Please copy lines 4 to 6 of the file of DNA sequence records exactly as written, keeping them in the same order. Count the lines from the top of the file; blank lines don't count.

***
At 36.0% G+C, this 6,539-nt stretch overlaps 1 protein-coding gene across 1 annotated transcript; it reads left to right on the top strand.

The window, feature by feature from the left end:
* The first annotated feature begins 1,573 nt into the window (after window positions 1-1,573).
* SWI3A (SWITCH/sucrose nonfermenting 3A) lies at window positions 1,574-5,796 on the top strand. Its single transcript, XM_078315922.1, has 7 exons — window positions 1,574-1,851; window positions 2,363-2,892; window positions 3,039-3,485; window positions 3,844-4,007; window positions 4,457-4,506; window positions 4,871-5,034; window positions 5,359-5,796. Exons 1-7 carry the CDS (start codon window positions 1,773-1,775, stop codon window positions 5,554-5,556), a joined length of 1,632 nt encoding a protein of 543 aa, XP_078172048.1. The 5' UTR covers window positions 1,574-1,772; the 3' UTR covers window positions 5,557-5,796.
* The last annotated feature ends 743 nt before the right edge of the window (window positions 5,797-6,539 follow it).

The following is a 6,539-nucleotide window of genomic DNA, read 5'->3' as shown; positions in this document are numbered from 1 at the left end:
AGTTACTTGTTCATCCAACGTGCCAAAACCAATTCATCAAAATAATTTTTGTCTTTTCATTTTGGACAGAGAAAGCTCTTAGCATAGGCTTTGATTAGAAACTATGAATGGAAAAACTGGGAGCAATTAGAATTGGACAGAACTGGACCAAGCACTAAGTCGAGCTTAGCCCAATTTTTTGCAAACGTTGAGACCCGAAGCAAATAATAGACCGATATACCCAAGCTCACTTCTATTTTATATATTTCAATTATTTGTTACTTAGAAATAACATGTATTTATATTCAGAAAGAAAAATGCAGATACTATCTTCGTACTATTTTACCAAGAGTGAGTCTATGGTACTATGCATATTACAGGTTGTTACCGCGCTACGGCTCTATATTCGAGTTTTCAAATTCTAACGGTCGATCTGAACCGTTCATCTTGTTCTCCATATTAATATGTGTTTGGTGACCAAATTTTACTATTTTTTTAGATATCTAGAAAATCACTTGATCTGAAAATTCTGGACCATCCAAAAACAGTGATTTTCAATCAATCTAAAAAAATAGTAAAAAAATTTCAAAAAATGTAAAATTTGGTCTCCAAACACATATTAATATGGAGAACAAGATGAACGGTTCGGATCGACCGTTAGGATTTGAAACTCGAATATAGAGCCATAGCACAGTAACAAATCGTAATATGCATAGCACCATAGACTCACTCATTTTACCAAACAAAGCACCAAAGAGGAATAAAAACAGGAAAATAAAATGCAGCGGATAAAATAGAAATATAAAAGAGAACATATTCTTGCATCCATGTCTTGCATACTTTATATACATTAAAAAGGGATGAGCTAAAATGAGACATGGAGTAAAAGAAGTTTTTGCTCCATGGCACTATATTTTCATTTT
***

* SWI3A (SWITCH/sucrose nonfermenting 3A) lies at window positions 1,574-5,796 on the top strand. Its single transcript, XM_078315922.1, has 7 exons — window positions 1,574-1,851; window positions 2,363-2,892; window positions 3,039-3,485; window positions 3,844-4,007; window positions 4,457-4,506; window positions 4,871-5,034; window positions 5,359-5,796. Exons 1-7 carry the CDS (start codon window positions 1,773-1,775, stop codon window positions 5,554-5,556), a joined length of 1,632 nt encoding a protein of 543 aa, XP_078172048.1. The 5' UTR covers window positions 1,574-1,772; the 3' UTR covers window positions 5,557-5,796.
* The last annotated feature ends 743 nt before the right edge of the window (window positions 5,797-6,539 follow it).

The following is a 6,539-nucleotide window of genomic DNA, read 5'->3' as shown; positions in this document are numbered from 1 at the left end: